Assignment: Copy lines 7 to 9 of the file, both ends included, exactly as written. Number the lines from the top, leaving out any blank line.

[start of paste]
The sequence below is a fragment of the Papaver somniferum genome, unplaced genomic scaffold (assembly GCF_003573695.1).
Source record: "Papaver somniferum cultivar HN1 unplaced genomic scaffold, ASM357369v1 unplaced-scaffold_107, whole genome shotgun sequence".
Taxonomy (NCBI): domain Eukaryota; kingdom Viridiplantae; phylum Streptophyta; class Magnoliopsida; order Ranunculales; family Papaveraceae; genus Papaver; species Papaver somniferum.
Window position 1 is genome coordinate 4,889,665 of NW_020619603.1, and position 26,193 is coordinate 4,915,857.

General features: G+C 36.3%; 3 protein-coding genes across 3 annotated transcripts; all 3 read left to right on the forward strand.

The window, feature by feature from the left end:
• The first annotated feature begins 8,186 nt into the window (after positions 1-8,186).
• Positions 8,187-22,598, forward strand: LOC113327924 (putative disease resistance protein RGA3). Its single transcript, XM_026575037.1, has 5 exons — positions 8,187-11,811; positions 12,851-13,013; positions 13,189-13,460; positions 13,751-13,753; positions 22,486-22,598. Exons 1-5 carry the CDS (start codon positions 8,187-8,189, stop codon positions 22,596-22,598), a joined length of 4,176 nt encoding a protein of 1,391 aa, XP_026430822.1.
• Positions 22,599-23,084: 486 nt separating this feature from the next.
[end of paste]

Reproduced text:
• The first annotated feature begins 8,186 nt into the window (after positions 1-8,186).
• Positions 8,187-22,598, forward strand: LOC113327924 (putative disease resistance protein RGA3). Its single transcript, XM_026575037.1, has 5 exons — positions 8,187-11,811; positions 12,851-13,013; positions 13,189-13,460; positions 13,751-13,753; positions 22,486-22,598. Exons 1-5 carry the CDS (start codon positions 8,187-8,189, stop codon positions 22,596-22,598), a joined length of 4,176 nt encoding a protein of 1,391 aa, XP_026430822.1.
• Positions 22,599-23,084: 486 nt separating this feature from the next.